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This paper argues that the type of variety learned and used by Basque language learners
is a key element in their self-perception as “true” or authentic speakers of Basque.
Drawing on focus groups and individual interviews, we find that new speakers are for
the most part strongly oriented towards the value of authenticity epitomized by local
varieties. While new speakers report the utility of their mastery over the new standard
Basque variety, they are not inclined to view this mastery as granting themselves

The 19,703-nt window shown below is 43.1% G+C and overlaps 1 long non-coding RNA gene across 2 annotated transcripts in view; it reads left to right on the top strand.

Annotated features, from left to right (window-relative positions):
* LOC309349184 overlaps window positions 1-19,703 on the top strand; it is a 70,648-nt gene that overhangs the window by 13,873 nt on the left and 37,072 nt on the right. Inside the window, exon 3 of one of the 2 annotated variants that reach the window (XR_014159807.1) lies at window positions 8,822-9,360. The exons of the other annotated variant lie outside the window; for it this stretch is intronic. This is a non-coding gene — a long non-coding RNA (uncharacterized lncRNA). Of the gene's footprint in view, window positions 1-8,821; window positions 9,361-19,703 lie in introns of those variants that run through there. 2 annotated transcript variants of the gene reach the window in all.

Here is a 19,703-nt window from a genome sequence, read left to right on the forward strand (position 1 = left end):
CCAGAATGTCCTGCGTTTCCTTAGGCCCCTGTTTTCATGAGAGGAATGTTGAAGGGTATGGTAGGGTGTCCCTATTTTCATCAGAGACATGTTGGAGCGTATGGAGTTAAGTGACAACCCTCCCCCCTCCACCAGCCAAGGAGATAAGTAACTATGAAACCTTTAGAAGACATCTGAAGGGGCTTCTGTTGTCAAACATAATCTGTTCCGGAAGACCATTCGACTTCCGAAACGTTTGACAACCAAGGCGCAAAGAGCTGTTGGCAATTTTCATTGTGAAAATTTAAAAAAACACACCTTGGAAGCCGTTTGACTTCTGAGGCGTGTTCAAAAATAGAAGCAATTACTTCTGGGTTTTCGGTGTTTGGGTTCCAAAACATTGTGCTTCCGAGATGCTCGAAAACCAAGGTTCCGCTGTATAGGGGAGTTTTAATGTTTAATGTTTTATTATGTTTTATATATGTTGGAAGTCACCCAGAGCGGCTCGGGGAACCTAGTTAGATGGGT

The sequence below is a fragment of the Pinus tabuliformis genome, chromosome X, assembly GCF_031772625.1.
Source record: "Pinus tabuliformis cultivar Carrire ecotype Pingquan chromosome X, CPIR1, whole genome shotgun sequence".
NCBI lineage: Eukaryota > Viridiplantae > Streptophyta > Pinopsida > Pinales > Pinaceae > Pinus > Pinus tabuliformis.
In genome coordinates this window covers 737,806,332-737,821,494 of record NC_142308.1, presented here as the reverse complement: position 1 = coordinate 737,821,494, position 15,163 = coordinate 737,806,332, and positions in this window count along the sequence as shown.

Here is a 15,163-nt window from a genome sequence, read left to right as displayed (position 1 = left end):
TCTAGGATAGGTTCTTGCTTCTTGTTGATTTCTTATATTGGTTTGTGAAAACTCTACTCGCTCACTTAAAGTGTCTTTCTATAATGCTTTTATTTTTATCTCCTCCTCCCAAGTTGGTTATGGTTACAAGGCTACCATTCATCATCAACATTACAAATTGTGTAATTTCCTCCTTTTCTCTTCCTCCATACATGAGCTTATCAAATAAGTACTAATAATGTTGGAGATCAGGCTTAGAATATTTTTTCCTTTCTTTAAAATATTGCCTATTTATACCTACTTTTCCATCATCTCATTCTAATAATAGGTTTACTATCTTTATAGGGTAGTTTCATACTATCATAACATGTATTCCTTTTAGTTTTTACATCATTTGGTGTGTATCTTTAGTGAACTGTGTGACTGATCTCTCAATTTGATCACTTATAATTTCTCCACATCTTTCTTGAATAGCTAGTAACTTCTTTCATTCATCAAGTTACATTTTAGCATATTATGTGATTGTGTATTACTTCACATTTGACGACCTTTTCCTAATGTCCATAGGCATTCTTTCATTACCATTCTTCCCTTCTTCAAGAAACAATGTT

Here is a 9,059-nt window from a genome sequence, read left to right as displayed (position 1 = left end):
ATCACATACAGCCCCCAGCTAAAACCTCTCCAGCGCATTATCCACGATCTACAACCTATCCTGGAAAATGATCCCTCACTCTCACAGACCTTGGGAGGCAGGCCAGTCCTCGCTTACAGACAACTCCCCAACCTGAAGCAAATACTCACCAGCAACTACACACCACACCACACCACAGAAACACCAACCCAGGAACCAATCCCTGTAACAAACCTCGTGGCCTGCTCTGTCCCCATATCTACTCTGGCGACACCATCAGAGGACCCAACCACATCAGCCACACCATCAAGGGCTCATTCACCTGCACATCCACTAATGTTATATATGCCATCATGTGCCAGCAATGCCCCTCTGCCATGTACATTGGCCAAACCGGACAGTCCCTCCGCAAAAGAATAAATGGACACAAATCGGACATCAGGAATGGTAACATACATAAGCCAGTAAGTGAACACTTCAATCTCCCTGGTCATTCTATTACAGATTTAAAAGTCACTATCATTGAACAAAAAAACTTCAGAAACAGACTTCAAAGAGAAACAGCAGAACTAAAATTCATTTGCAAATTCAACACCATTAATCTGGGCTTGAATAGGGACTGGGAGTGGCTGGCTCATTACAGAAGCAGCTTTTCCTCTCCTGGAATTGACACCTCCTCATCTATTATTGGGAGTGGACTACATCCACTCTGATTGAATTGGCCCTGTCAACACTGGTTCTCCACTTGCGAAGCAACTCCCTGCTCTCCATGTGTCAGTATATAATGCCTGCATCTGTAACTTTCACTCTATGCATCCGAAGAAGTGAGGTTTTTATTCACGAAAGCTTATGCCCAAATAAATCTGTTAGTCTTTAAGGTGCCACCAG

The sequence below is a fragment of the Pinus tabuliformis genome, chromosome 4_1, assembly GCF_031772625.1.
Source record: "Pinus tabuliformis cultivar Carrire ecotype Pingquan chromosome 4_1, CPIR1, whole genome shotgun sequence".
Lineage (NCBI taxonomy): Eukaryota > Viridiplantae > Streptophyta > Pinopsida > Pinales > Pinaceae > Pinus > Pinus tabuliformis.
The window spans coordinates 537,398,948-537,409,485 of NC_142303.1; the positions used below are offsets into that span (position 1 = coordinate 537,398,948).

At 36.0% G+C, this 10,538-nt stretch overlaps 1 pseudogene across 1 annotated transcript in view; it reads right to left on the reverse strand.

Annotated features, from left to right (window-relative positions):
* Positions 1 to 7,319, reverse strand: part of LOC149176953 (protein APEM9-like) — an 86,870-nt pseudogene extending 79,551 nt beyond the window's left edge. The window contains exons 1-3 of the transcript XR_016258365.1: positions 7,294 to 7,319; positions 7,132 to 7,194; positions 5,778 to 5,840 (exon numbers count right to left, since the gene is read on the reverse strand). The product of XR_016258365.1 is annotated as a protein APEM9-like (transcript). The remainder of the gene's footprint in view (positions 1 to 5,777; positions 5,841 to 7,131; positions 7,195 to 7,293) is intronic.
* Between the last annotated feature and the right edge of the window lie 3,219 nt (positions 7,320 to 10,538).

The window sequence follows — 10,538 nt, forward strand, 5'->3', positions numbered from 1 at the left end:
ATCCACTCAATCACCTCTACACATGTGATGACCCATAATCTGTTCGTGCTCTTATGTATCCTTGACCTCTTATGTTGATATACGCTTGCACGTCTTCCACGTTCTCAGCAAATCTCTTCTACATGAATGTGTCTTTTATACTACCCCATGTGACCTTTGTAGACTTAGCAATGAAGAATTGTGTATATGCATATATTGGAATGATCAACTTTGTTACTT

greater authority or ownership over Basque. Rather they strongly valorize the informal
and vernacular speech forms indexing colloquial speech and local dialect most identified
with native speakers. The new speaker’s sociolinguistic context and motivations for
learning Basque seem to be predictive of the strength of this orientation. The findings
of this study point to the necessity of further study and documentation of local vernacular
as well the urgency for language educators to find ways of incorporating the acquisition
of local and dialectal features into language instruction.